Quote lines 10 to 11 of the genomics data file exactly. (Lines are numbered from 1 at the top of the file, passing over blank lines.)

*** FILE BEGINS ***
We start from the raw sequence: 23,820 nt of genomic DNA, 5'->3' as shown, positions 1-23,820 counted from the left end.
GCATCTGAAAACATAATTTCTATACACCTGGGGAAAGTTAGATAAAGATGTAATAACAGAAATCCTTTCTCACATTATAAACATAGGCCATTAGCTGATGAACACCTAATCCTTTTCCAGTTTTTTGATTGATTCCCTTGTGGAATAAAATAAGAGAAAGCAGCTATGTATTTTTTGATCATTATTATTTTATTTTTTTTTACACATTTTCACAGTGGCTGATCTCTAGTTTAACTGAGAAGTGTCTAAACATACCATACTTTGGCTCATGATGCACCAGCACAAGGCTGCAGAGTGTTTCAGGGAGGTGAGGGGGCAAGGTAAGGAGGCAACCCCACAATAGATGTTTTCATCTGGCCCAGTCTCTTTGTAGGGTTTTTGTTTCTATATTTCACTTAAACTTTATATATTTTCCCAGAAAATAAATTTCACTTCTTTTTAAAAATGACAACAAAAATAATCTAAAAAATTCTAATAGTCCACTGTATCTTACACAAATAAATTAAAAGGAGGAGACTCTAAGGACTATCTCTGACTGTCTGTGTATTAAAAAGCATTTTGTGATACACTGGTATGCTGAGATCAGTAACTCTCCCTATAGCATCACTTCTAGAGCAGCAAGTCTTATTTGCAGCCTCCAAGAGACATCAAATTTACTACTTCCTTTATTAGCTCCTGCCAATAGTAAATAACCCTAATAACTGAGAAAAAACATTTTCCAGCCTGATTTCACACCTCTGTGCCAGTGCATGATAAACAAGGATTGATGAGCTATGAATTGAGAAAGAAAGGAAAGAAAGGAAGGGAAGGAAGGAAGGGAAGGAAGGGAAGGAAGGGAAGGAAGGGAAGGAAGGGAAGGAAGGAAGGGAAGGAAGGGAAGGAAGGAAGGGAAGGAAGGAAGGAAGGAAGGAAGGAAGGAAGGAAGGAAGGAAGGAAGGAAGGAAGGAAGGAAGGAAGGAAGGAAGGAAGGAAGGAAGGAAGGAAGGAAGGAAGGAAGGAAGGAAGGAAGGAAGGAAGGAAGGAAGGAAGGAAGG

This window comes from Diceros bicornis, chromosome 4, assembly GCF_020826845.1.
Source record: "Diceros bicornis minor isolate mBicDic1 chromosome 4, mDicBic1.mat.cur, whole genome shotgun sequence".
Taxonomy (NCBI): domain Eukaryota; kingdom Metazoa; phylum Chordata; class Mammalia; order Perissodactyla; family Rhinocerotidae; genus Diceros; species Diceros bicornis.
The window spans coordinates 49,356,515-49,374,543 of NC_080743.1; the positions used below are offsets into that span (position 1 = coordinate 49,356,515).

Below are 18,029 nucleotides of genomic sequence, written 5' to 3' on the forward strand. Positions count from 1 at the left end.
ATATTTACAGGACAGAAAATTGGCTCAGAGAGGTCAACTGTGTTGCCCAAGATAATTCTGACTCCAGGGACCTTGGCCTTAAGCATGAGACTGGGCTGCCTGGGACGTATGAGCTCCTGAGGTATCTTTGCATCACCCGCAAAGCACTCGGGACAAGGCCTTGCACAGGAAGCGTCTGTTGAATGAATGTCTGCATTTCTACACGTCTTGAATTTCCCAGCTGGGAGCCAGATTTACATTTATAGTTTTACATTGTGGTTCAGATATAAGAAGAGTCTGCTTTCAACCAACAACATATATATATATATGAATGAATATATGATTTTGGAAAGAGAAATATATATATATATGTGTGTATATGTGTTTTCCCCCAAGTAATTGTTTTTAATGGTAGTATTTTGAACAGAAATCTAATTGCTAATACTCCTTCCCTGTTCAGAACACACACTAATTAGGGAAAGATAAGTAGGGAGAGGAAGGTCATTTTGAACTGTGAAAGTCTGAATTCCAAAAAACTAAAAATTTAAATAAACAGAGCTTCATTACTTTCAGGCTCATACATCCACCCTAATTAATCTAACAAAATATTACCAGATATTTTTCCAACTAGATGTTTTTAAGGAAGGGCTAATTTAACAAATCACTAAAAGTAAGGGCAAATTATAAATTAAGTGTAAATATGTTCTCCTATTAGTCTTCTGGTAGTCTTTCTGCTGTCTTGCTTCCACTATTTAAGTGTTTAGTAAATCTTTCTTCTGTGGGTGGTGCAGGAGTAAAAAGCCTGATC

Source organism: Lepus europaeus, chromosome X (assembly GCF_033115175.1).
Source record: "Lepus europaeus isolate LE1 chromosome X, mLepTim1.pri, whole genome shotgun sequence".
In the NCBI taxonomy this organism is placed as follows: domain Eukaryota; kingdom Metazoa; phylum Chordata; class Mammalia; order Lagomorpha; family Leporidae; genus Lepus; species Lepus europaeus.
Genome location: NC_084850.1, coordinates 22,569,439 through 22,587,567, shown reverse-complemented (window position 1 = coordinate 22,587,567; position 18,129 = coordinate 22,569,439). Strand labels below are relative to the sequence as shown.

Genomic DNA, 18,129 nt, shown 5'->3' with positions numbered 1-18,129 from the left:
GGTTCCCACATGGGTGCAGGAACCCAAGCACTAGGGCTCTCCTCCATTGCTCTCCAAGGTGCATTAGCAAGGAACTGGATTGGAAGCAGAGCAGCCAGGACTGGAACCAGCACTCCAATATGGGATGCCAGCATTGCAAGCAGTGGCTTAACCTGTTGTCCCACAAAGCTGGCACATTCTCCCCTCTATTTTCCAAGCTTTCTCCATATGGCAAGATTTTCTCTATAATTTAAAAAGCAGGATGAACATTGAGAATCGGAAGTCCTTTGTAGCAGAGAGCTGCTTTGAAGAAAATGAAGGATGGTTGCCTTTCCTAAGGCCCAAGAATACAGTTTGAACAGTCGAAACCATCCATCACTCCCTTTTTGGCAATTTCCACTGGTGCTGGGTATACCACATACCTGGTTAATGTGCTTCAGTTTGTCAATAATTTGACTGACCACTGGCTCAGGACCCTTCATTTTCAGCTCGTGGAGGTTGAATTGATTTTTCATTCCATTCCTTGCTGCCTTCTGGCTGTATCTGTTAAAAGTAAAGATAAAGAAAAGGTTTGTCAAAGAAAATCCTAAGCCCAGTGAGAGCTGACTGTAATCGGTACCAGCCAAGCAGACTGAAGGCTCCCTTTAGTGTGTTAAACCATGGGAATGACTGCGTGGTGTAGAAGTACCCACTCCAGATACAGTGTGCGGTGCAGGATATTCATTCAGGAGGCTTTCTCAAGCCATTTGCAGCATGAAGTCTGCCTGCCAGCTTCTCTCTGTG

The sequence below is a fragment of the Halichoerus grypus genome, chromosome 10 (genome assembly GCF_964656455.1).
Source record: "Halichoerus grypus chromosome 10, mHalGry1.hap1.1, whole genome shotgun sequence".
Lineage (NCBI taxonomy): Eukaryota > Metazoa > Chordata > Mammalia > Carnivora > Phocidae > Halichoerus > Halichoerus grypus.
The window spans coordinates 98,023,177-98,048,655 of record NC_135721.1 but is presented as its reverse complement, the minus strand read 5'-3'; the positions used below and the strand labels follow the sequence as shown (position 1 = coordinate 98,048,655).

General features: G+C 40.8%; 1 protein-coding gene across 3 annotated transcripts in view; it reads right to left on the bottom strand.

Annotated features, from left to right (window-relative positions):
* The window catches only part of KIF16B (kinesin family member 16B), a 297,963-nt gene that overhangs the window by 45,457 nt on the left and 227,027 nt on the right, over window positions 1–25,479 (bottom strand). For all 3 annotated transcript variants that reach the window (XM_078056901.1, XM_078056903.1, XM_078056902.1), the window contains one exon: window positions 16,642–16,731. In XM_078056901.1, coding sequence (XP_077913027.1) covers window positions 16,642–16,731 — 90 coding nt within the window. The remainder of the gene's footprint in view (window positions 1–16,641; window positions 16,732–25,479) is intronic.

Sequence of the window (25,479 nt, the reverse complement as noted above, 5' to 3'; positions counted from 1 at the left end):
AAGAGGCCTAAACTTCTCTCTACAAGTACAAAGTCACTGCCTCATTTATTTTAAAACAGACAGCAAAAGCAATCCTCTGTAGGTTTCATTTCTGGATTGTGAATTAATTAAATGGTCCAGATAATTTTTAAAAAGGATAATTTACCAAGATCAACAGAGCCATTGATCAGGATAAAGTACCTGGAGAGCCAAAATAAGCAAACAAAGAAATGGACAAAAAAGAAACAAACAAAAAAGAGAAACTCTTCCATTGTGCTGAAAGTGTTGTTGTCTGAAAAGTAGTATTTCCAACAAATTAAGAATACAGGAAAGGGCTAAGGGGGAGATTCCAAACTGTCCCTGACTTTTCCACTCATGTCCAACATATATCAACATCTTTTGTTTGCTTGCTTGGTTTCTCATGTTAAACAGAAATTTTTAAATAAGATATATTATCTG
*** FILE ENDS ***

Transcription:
Source record: "Lepus europaeus isolate LE1 chromosome X, mLepTim1.pri, whole genome shotgun sequence".
In the NCBI taxonomy this organism is placed as follows: domain Eukaryota; kingdom Metazoa; phylum Chordata; class Mammalia; order Lagomorpha; family Leporidae; genus Lepus; species Lepus europaeus.